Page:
Color Phonics, a product distributed by Alpha Omega, can be used as your basic phonics program, but I think it will work better as a supplement. It uses a color-coding system to identify sounds, coupled with slanted letters for alternate sounds and thin letters for silent letters. A set of coordinated colored pencils comes with Color Phonics for students to mark up other books they might be using with the Color Phonics coding. Five CDs are each used in succession. No installation is required. Up to fifty students can be tracked on each CD. The program scores and records their progress.
Consonants are taught before vowels, and words are taught in sound families (e.g., all vowel combinations that make the "long a" sound) rather than similar spelling families. Children practice with both letter and sound recognition on every one of the CDs, although they can skip this if they wish. While this practice is essential at first, it shouldn't be after students have completed the first few CDs. A "reference" section on each program offers instruction on each concept. The largest part of each program uses brief instruction followed by recognition activities. The first two CDs work on consonants, vowels, combinations, and blends within single words. The others continue with more challenging phonograms, but shift into actual story-like reading material where students practice word recognition. As students correctly identify words, the picture accompanying each story bit-by-bit changes from distorted to clear.
The "teacher center" on each CD allows the parent/teacher to select phonetic concepts to be learned, and it provides student progress/mastery information. Students can work with or without time limits, and settings for this are found in the teacher center. 80% correct is the default requirement for students to proceed, but teachers can change this if they wish. Apparently, teachers cannot short cut students through the lessons themselves. For example, students must complete all preliminary practice before getting to actual reading material on the third CD.
Sound is used throughout the program, and all sounds are carefully enunciated. Illustrations of the throat with descriptions of how sounds "feel" help students learn proper pronunciation as well as how to differentiate between sounds. The printed Teacher Handbook that comes with Color Phonics summarizes this information concisely.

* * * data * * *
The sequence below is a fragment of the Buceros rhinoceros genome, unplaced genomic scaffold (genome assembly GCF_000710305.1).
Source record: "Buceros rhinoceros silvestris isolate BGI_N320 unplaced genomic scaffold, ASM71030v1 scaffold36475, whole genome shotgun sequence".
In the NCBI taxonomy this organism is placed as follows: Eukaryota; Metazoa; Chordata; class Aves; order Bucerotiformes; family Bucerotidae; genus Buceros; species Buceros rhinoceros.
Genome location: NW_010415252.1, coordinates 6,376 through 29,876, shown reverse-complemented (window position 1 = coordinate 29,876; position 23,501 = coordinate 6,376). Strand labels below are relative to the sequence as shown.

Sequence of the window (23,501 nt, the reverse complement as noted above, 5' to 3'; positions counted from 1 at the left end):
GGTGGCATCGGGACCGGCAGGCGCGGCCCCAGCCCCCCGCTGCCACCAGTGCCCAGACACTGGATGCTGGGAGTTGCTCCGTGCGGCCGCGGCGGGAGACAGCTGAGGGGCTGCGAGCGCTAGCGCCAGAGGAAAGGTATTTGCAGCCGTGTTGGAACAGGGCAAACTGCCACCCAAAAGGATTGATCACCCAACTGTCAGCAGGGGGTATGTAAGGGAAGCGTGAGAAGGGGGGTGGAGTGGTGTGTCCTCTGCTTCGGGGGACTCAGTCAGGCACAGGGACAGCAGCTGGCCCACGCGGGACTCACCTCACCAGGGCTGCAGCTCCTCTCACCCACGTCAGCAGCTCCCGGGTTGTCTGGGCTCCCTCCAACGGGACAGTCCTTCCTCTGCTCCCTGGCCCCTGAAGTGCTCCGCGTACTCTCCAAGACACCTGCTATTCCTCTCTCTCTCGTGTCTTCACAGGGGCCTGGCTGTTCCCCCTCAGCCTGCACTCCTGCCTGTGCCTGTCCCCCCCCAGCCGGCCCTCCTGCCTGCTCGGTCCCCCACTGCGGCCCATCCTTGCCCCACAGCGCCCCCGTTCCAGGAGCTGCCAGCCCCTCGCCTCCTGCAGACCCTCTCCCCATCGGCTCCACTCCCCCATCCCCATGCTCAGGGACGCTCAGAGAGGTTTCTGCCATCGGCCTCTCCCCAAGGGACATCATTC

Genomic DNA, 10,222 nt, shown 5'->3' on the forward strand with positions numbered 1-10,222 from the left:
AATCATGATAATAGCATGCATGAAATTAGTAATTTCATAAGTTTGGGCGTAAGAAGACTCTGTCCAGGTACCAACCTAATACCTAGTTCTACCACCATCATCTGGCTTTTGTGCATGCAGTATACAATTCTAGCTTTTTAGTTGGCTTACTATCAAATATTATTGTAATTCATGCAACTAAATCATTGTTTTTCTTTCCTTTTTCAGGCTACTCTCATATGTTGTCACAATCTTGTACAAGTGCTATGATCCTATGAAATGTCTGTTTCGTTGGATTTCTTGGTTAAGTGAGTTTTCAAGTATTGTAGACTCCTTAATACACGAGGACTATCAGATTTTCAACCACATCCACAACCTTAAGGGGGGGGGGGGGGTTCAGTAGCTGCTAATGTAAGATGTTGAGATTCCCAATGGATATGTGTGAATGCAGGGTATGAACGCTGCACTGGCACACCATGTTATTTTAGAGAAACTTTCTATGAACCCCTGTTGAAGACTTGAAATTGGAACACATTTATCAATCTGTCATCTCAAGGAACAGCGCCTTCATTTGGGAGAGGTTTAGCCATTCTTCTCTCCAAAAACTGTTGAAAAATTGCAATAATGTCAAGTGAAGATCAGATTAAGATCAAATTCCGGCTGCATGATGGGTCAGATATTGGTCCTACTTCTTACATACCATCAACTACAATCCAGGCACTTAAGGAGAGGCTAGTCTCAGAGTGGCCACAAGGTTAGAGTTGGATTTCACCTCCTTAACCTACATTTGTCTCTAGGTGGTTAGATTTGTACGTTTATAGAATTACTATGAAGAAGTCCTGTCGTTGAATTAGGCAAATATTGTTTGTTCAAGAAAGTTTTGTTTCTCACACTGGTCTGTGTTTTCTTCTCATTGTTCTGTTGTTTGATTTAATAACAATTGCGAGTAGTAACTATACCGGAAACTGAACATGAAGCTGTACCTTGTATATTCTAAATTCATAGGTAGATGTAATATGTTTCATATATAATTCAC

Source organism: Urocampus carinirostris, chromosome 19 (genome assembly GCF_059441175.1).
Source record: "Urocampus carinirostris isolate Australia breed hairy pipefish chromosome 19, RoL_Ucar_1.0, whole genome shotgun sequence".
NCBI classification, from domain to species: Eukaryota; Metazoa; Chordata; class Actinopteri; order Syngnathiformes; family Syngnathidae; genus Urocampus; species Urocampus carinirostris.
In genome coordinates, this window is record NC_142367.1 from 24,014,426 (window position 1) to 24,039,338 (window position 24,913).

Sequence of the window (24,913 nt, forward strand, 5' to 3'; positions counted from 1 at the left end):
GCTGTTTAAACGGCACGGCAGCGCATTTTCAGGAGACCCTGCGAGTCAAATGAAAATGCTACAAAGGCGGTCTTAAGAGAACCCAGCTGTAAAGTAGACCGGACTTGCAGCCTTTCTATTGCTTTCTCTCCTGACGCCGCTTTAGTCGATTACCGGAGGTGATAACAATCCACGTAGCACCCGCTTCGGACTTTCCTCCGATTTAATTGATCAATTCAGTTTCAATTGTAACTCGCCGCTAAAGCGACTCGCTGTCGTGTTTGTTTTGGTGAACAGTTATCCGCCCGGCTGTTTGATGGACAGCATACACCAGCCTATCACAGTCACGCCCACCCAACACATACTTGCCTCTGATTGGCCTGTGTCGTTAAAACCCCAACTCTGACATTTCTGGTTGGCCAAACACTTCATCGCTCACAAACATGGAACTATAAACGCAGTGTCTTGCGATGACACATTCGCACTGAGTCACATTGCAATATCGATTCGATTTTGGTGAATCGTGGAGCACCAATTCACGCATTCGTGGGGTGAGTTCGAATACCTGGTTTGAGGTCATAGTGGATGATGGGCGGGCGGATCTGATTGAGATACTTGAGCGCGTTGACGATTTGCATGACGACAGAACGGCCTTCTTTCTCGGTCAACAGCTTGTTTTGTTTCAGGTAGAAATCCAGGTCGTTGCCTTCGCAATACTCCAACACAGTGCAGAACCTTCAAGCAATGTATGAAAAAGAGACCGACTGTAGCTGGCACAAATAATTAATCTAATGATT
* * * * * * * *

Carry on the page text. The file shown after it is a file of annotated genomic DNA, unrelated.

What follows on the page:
The Teacher Handbook outlines the content of the CDs and lists the sounds/words taught in each section. The entire text of each of the reading selections are also printed here.
My primary criticism of Color Phonics is the same criticism leveled at most educational software. It takes far longer to get through the material because of the time spent watching cute characters fly, jump, drive, etc across the screen; listening to affirming feedback; and waiting for the CD to find and present the next piece of information (which becomes less of a problem the faster your CD-ROM player). I found myself calculating that a child could probably complete an entire workbook page in the time it took for two questions to be answered in the program.
The program rates high for graphic and auditory quality; it really is very well put together. For reluctant learners, the visual appeal might well be worth the time it takes to use the program. However, I can't help but think that most children will soon reach the same point of frustration I did, feeling like "Why can't they just skip the guys buzzing across the screen each time and get on with it?" Ultimately, it's up to parents to decide what works best with their own children.
Teaching tips, extra activity ideas, suggestions for teaching ESL and remedial students, developmental information, and vocabulary lists are all found in the Teacher Handbook. Christian content seems to be isolated to two of the reading sections.